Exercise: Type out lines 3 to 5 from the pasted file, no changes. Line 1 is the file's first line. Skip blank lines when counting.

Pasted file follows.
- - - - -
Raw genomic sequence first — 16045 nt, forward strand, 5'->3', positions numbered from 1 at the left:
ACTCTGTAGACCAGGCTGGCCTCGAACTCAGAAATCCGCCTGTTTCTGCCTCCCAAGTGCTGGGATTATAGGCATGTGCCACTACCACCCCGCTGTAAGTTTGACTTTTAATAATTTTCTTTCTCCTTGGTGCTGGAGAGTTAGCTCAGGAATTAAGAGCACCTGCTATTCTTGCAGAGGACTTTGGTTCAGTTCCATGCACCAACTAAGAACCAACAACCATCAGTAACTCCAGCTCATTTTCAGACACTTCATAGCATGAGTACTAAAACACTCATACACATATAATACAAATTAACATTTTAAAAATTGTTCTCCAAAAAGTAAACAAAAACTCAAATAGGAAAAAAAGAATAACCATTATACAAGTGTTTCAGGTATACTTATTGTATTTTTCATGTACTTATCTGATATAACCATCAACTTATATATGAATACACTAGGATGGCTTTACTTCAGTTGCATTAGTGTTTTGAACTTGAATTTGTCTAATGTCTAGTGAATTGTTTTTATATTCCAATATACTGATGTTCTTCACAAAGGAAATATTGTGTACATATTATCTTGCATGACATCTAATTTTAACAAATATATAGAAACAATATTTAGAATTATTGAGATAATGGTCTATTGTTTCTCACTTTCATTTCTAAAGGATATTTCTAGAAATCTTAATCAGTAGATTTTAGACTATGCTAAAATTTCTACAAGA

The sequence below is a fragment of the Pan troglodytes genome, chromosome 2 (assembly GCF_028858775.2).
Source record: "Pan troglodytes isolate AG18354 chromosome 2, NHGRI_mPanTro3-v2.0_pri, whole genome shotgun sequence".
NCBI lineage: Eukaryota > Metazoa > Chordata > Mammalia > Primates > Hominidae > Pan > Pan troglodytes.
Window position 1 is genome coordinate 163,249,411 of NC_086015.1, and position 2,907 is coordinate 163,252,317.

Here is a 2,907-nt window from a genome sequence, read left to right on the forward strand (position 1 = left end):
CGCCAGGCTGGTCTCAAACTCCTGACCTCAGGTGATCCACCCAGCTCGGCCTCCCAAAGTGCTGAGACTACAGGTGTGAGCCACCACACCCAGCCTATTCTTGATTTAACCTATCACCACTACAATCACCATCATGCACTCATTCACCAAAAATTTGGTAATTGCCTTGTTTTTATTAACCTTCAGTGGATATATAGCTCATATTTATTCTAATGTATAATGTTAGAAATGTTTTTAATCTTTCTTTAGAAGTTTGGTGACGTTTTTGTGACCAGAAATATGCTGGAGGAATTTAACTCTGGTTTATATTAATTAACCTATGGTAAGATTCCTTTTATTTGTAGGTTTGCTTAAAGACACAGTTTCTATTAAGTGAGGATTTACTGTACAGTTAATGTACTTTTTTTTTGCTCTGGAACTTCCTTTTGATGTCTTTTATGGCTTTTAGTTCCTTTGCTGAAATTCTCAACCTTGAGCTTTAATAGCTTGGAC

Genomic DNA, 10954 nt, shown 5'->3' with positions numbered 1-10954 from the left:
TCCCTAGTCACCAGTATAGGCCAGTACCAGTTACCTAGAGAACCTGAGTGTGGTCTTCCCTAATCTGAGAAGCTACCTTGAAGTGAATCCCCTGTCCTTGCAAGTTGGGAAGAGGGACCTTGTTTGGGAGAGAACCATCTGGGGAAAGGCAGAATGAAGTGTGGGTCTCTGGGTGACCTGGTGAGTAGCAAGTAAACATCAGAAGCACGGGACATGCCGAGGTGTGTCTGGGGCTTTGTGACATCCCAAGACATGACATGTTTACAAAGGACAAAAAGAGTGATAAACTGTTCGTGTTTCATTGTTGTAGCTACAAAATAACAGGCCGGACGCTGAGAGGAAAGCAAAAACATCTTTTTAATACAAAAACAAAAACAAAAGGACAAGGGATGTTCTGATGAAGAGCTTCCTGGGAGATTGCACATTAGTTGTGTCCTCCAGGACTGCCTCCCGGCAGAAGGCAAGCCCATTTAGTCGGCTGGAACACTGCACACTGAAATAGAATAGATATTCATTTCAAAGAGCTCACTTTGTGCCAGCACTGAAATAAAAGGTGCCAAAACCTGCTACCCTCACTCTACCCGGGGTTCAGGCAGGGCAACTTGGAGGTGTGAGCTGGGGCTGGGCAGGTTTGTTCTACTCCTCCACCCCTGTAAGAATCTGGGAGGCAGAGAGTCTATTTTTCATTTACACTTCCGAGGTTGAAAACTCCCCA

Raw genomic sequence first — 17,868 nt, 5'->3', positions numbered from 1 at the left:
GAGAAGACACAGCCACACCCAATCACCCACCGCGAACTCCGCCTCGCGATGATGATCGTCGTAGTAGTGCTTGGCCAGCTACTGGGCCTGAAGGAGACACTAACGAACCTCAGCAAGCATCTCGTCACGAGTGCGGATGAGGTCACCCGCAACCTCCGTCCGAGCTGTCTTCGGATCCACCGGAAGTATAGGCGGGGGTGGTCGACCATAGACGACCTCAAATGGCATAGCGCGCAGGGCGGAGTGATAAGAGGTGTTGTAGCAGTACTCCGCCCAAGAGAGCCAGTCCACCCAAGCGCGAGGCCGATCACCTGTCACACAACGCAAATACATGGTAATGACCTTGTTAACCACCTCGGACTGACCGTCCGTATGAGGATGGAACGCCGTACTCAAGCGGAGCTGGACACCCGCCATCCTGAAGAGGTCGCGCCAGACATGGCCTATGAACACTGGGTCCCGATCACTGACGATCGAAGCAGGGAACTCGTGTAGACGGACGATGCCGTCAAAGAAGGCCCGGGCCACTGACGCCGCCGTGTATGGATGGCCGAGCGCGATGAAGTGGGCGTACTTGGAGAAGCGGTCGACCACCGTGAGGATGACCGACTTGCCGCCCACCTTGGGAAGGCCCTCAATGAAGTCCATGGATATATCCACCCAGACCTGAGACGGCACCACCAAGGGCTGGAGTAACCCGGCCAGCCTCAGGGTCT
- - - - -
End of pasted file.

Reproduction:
The sequence below is a fragment of the Pan troglodytes genome, chromosome 2 (assembly GCF_028858775.2).
Source record: "Pan troglodytes isolate AG18354 chromosome 2, NHGRI_mPanTro3-v2.0_pri, whole genome shotgun sequence".
NCBI lineage: Eukaryota > Metazoa > Chordata > Mammalia > Primates > Hominidae > Pan > Pan troglodytes.